A century in the making: Gene Farwell celebrates her 100th birthday on New Year's Day

Imogene "Gene" Farwell celebrated her 100th birthday Jan. 1 at Highland Village. 

ELKO – The New Year’s baby of 1918 celebrated her 100th birthday on Monday with family and friends at Highland Village.

Imogene “Gene” C. Farwell received a red rose from family members and was greeted with applause by more than 70 people as she entered her birthday party.

“I can’t believe it,” Farwell said, when asked about turning 100. “It’s awesome!”

Farwell was born shortly after midnight Jan. 1, 1918 in Lucien, Oklahoma. She attended business college in Enid and met and married her husband of more than 50 years, John Farwell, when she was working in a bank.

Throughout Farwell’s life, she ran a motel with her husband, owned her own western and sportswear store, took up painting, and learned belly dancing in her 70s. She lived in Colorado and Arizona before moving to Elko to be close to her grandchildren and great-grandchildren.

Farwell said three things helped her get to be 100 years old.

“I’m blessed by God. I know I am,” Farwell said. “I’ve always tried to take care of my body … and I keep a positive attitude.”

Farwell walks 15 minutes three times a week, she said, and regularly participates in Sit and Fit at Highland Village.

Mary Allen is the manager at Highland Village and has known Farwell for three years.

“She’s healthy. She walks and keeps herself in great shape,” Allen said. “She’s a wonderful person.”

Farwell is also a master bridge player and teaches others the game. For 10 years, she’s played bridge at the Elko’s Senior and Active Lifestyles Center with Dick Harris.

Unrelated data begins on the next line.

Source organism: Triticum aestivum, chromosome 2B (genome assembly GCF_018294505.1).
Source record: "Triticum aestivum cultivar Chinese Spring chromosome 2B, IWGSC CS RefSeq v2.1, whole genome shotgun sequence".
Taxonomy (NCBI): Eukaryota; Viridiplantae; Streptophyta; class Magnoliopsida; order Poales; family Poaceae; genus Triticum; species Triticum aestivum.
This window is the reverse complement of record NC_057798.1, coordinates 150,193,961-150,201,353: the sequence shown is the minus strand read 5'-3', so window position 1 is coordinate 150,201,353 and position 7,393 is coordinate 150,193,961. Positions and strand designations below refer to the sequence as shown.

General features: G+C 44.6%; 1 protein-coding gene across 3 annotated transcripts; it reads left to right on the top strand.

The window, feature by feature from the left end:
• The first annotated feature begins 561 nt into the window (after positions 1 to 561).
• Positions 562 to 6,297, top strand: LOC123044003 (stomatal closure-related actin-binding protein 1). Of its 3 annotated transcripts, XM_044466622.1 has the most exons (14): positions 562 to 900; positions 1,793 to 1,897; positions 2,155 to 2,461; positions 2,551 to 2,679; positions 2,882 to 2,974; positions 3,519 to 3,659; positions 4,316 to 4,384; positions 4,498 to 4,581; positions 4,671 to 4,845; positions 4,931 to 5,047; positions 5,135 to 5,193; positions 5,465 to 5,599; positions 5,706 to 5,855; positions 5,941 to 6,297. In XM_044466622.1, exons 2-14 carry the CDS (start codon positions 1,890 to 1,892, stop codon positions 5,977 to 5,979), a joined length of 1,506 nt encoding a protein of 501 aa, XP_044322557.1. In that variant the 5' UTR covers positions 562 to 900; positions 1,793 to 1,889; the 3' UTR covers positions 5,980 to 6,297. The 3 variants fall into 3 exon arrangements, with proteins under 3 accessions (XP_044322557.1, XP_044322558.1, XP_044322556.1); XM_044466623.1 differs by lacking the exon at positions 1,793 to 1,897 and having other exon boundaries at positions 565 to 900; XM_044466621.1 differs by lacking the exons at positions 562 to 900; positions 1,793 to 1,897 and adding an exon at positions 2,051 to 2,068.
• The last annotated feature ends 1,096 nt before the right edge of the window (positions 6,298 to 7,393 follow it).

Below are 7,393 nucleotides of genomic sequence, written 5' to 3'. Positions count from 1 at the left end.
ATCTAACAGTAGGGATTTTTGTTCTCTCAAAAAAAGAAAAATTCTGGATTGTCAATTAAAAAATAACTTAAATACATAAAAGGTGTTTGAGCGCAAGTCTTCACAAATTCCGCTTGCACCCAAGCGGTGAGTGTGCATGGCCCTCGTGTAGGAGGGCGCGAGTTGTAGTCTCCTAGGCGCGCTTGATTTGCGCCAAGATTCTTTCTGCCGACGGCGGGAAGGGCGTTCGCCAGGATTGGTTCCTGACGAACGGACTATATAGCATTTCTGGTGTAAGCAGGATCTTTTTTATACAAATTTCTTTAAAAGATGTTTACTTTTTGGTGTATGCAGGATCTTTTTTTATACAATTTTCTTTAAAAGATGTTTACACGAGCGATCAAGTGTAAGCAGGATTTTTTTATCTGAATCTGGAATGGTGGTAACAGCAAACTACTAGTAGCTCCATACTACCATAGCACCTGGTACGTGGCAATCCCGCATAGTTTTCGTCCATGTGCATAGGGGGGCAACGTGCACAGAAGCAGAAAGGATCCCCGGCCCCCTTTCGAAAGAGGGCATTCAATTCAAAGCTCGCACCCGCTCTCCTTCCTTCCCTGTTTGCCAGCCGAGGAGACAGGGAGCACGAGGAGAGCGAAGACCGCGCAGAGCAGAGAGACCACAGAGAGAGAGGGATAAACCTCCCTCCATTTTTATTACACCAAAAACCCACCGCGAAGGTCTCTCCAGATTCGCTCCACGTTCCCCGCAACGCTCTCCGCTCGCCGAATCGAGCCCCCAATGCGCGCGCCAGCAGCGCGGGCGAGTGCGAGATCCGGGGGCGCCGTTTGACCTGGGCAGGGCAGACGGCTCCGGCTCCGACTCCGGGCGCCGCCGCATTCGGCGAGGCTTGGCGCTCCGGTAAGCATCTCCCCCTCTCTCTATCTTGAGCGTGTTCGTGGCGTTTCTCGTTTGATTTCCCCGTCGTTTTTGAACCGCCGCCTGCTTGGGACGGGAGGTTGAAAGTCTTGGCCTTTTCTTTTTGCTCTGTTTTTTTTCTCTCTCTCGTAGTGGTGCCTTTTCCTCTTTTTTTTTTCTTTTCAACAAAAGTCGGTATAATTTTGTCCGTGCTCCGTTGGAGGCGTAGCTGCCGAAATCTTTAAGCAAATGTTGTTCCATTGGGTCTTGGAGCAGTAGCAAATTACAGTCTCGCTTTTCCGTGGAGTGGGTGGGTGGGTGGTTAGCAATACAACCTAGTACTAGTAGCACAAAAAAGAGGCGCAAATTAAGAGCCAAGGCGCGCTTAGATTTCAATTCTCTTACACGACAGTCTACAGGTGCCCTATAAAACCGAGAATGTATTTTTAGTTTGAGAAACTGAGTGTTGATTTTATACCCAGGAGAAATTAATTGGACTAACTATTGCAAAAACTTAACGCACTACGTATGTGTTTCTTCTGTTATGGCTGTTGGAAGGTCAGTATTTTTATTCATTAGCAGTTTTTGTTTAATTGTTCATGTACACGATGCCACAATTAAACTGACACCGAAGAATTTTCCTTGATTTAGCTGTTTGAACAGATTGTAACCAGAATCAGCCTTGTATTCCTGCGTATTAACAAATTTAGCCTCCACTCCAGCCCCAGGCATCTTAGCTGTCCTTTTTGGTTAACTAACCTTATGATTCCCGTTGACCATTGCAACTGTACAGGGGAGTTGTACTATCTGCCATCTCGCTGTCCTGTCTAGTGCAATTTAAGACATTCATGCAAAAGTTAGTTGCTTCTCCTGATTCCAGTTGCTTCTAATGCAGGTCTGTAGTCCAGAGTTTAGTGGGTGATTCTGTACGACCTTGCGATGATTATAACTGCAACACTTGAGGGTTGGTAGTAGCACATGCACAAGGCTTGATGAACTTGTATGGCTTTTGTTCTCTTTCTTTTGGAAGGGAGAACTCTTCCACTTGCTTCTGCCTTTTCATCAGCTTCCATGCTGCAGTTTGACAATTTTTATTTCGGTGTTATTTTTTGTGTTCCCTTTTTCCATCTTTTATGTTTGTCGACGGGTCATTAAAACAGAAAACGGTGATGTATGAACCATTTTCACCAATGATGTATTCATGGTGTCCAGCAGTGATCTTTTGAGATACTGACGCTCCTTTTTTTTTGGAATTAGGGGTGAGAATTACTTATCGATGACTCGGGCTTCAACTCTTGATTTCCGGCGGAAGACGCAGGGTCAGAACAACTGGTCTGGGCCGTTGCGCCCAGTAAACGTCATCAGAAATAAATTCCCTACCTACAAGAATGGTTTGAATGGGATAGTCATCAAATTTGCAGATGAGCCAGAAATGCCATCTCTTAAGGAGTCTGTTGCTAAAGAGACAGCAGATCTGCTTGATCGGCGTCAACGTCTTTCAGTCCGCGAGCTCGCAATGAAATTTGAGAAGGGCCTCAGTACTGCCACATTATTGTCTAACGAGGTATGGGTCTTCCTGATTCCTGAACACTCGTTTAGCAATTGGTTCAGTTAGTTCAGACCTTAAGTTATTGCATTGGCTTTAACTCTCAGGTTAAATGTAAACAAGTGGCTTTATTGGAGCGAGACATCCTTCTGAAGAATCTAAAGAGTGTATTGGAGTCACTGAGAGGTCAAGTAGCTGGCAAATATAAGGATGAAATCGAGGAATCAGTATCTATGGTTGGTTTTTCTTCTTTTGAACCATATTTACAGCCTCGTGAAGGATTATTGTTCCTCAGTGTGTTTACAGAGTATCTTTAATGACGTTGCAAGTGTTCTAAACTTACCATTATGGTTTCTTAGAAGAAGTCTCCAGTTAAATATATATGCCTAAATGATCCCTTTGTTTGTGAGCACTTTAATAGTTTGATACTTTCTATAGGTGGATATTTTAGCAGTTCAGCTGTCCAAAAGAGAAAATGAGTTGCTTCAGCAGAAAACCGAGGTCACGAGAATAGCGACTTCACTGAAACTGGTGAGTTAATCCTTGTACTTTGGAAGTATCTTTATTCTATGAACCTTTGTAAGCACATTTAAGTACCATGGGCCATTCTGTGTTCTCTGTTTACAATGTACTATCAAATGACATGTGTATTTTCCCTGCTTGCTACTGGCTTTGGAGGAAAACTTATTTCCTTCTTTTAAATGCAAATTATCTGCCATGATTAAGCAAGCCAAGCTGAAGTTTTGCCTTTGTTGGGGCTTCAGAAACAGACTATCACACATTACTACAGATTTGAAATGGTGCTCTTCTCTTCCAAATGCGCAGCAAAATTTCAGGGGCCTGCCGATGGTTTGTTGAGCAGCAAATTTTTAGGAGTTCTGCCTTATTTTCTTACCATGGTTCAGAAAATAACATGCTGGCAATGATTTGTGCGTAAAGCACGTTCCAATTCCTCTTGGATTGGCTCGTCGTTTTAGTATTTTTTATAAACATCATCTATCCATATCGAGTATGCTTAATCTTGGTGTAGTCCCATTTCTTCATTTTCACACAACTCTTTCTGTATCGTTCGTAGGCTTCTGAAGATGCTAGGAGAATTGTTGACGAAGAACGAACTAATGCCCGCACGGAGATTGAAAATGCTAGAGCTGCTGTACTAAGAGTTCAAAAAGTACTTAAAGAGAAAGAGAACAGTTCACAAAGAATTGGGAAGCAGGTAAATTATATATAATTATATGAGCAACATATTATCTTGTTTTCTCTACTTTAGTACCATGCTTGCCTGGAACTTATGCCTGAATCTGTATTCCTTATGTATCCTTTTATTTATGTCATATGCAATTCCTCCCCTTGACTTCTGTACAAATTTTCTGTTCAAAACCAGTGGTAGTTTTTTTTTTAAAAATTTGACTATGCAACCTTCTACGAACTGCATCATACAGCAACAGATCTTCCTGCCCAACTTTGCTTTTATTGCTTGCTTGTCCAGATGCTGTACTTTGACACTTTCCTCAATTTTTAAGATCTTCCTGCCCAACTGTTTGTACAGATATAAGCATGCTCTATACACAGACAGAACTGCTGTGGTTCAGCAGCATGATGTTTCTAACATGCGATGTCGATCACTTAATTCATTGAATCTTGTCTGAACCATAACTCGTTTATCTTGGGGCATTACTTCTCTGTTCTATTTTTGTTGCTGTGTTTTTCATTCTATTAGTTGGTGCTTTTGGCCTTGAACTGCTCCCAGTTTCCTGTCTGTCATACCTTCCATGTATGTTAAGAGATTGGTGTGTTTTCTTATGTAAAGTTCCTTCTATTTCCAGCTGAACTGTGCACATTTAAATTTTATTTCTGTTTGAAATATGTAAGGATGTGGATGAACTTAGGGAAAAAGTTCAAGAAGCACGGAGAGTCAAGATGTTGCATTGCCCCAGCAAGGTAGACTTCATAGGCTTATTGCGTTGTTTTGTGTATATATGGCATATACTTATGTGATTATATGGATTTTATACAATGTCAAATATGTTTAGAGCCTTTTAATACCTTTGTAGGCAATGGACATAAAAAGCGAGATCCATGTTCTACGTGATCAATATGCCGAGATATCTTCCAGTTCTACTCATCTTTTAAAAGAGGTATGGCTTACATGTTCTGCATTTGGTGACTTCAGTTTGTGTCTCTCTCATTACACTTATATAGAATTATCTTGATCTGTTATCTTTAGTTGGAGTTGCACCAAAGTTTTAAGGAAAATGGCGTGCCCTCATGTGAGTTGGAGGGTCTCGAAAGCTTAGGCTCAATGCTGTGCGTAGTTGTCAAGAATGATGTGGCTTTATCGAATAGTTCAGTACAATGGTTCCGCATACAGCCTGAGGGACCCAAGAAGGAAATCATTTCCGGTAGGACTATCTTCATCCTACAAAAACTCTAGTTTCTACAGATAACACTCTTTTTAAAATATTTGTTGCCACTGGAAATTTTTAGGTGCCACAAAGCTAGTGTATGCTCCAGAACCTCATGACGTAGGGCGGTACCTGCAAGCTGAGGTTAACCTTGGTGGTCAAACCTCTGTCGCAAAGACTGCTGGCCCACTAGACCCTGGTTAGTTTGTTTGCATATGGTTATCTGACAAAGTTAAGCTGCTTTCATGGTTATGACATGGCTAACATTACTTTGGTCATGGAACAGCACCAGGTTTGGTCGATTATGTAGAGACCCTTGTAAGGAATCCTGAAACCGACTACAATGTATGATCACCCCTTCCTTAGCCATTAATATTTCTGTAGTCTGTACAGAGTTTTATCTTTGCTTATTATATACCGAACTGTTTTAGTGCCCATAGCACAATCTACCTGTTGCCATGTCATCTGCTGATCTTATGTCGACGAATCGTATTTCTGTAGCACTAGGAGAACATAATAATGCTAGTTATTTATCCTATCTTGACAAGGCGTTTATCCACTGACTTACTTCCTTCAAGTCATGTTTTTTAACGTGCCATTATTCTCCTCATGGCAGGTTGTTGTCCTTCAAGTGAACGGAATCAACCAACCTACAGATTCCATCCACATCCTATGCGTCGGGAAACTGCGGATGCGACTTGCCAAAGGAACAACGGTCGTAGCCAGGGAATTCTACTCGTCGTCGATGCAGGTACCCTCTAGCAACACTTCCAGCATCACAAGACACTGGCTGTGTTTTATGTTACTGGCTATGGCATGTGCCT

“She’s sharp as a tack,” Harris said. “She’s jovial and likes to win – a good competitor.”

“When I grow up, I want to be just like her,” said friend Joelene Holmes. “She has all this spunk. She’s spry … very witty and creative.”

When Farwell was born, the United States was engaged in World War I, Woodrow Wilson was president, and the average price of a Model T Ford touring car was $360.

Looking back, the most “drastic change” Farwell has seen in her lifetime is the rise of the internet, adding that the “saddest” change is the quality of education for children.

“It’s gone downhill,” Farwell said.

Farwell’s family traveled to Elko from Arizona, Michigan, California and Las Vegas for the party. Her great-granddaughter, Sam Nyberg, made her birthday cake and said her great-grandmother’s achievement is “amazing.”

“I’m happy she can be with me and I can be with her,” Nyberg said. “We’ve had good conversations, and she taught me how to make pie crusts.”

“When I make them, it’s in honor of her.”

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Courts, K-12 schools & Spring Creek reporter

Staff writer for the Elko Daily Free Press

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